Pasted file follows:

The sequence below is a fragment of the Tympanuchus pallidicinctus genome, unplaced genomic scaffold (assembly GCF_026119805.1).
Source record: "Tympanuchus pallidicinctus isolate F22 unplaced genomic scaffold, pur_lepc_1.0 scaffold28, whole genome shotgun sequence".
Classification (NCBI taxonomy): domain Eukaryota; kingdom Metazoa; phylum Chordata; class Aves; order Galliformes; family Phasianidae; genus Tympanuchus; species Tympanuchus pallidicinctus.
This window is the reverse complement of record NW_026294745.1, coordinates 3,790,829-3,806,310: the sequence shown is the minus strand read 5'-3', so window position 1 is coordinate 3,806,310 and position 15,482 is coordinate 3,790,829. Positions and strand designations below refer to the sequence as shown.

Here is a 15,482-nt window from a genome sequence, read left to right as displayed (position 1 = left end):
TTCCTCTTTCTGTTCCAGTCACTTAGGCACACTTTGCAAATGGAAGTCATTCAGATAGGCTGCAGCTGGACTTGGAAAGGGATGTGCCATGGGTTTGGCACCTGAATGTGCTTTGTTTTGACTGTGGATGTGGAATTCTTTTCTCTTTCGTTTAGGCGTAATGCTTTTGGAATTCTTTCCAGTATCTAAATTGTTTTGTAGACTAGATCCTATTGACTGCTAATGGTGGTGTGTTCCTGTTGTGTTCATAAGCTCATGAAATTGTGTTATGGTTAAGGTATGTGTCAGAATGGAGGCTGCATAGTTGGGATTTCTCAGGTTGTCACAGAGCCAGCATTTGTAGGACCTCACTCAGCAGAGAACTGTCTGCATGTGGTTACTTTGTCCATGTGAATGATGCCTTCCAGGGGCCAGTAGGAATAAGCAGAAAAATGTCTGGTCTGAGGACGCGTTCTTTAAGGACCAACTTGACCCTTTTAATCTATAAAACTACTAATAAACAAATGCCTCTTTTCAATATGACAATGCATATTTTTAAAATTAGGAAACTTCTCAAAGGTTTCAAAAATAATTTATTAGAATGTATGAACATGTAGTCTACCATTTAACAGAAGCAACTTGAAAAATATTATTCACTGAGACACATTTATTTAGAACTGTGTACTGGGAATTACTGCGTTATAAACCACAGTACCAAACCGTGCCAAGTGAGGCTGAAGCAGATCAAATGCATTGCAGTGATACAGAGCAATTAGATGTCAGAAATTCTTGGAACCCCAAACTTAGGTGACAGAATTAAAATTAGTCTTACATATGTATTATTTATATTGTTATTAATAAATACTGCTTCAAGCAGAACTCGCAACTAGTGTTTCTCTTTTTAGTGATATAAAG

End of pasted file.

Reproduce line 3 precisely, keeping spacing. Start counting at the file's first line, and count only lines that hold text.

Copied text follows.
Classification (NCBI taxonomy): domain Eukaryota; kingdom Metazoa; phylum Chordata; class Aves; order Galliformes; family Phasianidae; genus Tympanuchus; species Tympanuchus pallidicinctus.